50 Shades of May
Outdoor Ontario

50 Shades of May

Shortsighted

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My favourite month in February is May. The cogent medium of photography just enables my fanciful fascinations, succumbing to the wont to paint February with the 50 shades of May. The vibrant palette and the enticing form of birds to soothes the sores inflicted by an implacable winter. An attempt on my part to apply a metaphorical splash of sunlight-yellow across the ether in order to assuage the ineluctable deep blues of February. Something I once learned from a pro stage-lighting technician is that dark spirits can be enlightened by an emotionally urgent dose of fresh colour.

50 SHADES OF MAY:



































































































« Last Edit: December 31, 1969, 07:00:00 pm by Guest »


thouc

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Only three months to go...
« Last Edit: December 31, 1969, 07:00:00 pm by Guest »


Ally

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Maybe in 30 years, I will be able to take a pic that's as good as those...
« Last Edit: December 31, 1969, 07:00:00 pm by Guest »


Dinusaur

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    • http://www.flickr.com/photos/60250038@N02/
With photos like these no wonder you like May. Was the photo of the Sanderling taken in 2017 in Ashbridges Bay in Woodbine Beach area? That was the first time I got one in its breeding plumage.

By the way I like August because of this  :D :
« Last Edit: December 31, 1969, 07:00:00 pm by Guest »


Axeman

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@ ShortSighted....wait...what? Those are spectacular pix! What's the ID on the photo between blue headed vireo and the Lincoln Sparrow....and were you wandering around when you took the pix or did you sit in one spot and wait for whatever popped along? Actually that's a question for all of you who have taken spectacular pix..

@Dinusaur...well done! spectacular shot....where?
« Last Edit: December 31, 1969, 07:00:00 pm by Guest »


Shortsighted

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Dinu, your Osprey shot is terrific. What's the caption? "What, wait ... you mean I need a fishing licence?"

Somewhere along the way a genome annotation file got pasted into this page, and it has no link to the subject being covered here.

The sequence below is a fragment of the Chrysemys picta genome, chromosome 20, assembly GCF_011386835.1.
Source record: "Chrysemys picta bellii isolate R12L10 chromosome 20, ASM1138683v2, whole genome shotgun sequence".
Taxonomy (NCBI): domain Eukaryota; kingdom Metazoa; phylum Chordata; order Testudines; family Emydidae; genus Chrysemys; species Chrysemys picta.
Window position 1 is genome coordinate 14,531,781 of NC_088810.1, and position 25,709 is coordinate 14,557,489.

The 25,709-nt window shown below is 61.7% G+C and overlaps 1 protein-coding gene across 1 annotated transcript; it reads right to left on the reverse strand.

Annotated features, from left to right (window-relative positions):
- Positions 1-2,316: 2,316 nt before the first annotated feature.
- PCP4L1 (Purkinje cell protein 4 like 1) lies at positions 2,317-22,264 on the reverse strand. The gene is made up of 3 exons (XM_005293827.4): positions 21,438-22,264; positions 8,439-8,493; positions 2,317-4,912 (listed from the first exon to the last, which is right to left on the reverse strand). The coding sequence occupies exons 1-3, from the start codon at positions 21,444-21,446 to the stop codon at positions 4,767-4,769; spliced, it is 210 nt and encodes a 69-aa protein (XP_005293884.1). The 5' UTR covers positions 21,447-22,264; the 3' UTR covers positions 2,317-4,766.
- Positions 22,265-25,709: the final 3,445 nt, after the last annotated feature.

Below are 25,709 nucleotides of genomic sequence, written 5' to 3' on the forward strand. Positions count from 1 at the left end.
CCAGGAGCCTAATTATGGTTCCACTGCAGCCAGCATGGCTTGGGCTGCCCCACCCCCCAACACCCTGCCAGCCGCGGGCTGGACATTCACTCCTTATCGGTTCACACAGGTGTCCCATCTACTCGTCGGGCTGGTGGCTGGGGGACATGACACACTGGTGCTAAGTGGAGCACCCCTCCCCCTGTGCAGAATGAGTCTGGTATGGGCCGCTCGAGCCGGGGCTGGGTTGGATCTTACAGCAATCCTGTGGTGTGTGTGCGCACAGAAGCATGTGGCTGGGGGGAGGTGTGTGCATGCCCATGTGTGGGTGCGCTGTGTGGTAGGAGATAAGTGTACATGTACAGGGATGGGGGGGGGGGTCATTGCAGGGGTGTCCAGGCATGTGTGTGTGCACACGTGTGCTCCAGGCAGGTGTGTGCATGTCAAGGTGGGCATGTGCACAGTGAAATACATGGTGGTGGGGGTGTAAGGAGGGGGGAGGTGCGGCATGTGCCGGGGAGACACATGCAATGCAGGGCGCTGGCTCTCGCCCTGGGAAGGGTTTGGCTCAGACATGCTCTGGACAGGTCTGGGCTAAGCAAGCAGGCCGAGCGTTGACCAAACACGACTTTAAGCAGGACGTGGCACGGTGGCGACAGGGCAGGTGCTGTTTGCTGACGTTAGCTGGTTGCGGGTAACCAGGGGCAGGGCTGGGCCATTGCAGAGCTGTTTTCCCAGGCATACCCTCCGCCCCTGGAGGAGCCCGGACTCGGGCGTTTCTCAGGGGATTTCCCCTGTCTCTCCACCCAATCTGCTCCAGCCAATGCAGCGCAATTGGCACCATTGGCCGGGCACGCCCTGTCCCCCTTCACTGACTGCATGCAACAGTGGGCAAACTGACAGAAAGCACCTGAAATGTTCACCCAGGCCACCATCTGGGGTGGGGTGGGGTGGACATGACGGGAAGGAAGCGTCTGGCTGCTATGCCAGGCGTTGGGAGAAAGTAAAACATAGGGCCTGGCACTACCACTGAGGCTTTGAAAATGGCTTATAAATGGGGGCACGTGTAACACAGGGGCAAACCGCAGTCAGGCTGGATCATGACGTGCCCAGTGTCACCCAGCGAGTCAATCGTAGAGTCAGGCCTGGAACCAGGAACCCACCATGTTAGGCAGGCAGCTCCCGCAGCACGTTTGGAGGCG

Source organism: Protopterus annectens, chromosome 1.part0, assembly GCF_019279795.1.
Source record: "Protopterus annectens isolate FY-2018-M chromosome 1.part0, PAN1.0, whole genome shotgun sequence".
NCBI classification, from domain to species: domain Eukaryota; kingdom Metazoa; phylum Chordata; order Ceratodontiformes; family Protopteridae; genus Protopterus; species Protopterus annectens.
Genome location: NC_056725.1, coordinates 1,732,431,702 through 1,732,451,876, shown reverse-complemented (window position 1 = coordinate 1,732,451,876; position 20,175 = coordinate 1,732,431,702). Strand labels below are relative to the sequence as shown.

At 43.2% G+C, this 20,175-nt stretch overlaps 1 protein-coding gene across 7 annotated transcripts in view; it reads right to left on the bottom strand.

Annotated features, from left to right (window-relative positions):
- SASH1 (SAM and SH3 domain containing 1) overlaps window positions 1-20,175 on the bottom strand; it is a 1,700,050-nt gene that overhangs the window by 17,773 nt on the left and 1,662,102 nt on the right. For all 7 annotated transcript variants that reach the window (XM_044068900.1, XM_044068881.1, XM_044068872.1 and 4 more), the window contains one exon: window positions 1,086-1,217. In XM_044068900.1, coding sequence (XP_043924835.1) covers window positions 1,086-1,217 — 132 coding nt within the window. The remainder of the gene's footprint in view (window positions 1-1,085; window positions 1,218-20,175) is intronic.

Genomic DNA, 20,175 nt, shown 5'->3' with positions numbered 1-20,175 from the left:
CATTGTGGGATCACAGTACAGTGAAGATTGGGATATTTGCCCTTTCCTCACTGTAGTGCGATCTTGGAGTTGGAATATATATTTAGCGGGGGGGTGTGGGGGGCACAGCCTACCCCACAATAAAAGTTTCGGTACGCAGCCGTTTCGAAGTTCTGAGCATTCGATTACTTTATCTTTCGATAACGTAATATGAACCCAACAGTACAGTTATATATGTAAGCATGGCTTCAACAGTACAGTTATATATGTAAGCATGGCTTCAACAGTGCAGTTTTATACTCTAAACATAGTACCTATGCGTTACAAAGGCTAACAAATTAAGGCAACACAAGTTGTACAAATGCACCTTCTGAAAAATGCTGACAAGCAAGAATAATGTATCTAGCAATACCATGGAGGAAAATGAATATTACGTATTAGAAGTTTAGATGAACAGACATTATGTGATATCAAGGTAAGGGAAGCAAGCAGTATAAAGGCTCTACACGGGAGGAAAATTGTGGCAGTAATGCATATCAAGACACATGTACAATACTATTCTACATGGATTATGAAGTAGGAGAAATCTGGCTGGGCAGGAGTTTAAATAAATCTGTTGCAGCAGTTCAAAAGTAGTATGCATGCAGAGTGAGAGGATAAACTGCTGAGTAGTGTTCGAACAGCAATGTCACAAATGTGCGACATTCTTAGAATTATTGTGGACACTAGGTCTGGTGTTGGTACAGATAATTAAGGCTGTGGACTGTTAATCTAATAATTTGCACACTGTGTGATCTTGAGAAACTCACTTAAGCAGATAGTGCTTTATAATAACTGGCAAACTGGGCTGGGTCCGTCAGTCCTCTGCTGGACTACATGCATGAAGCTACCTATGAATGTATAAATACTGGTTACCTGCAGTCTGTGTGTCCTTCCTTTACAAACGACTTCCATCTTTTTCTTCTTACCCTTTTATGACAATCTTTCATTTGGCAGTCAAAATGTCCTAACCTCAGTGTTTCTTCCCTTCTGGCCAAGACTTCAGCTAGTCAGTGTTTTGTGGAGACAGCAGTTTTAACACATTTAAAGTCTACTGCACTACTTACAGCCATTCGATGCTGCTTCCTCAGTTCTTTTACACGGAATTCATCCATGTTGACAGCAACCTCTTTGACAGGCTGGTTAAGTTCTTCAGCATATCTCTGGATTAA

I've only seen an osprey on two occasions. Once as a fly-over at the mouth of the Rouge and once high up
in a tree on the far side of a pond on the west side of the Markham/Durham Town line road. At that distance
there was no way to get a meaningful photo with my shortsighted optical capability. The pond is too far away for
repeated visits on the chance that it might be closer at some point.

The Sanderling photo in the 50 Shaded of May series was not taken at Ashbridges, although I recall seeing
Sanderling there as well. The Ashbridges birds did not display full breeding plumage and were still developing
their sartorial statement. The pictured Sanderling was taken at CSS on the rocks at Whimbrel point in the last
few days of May. I've attached a few shots of the Ashbridges Sanderling below:






Axeman, with a handle like yours I may take special care not to piss you off. Then again, you are probably a master of the electric axe and you are not likely
to threaten me with that cherished item. The bird between the Blue-headed vireo and the Lincoln sparrow is a female B&W warbler taken at Ashbridges.
I only had my 18-135mm with me at the time so I needed to take care and not introduce myself at first sight but gradually be accepted as a harmless groupie.
Still, even with my 200mm the approach proves to be just as tentative. I have favourite sub-sites at any given location and I move about from one to another and repeat as needed. When I don't see anything at first I may remain motionless (standing or sitting on my square of foam mat) until something reveals itself, which often happens. If I see activity right of the bat then I may hunker-down for a long squat. Movement on my part is restricted to only what is needed and I only do that slowly and often look away not to present my face. If you have ever seen my face you will understand.  Even if nothing appears it serves as a rest and a chance for a sip of thermos coffee or one of my sandwiches, which always taste better outside. Thanks for asking.

It looks like Paul O'Toole is going down to the Caribbean for birding. I swear, if he comes back with Snowy Owl shots from there I will stick a fork in my eye.
Then I'll hunt him down with my remaining good eye and shake his hand.
« Last Edit: December 31, 1969, 07:00:00 pm by Guest »


Ed O'Connor

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Thanks for posting this strip of photos, Shortsighted. I looked through it on one of the drearier days of February, and it warmed the cockles of my heart. Considering the state of my cockles, that's really saying something. Ironically, I think I liked the first photo--of the Bank Swallow--the best. There's an art to bringing out the subtle charms of a dull-plumaged bird, and you seem to have mastered it.
« Last Edit: December 31, 1969, 07:00:00 pm by Guest »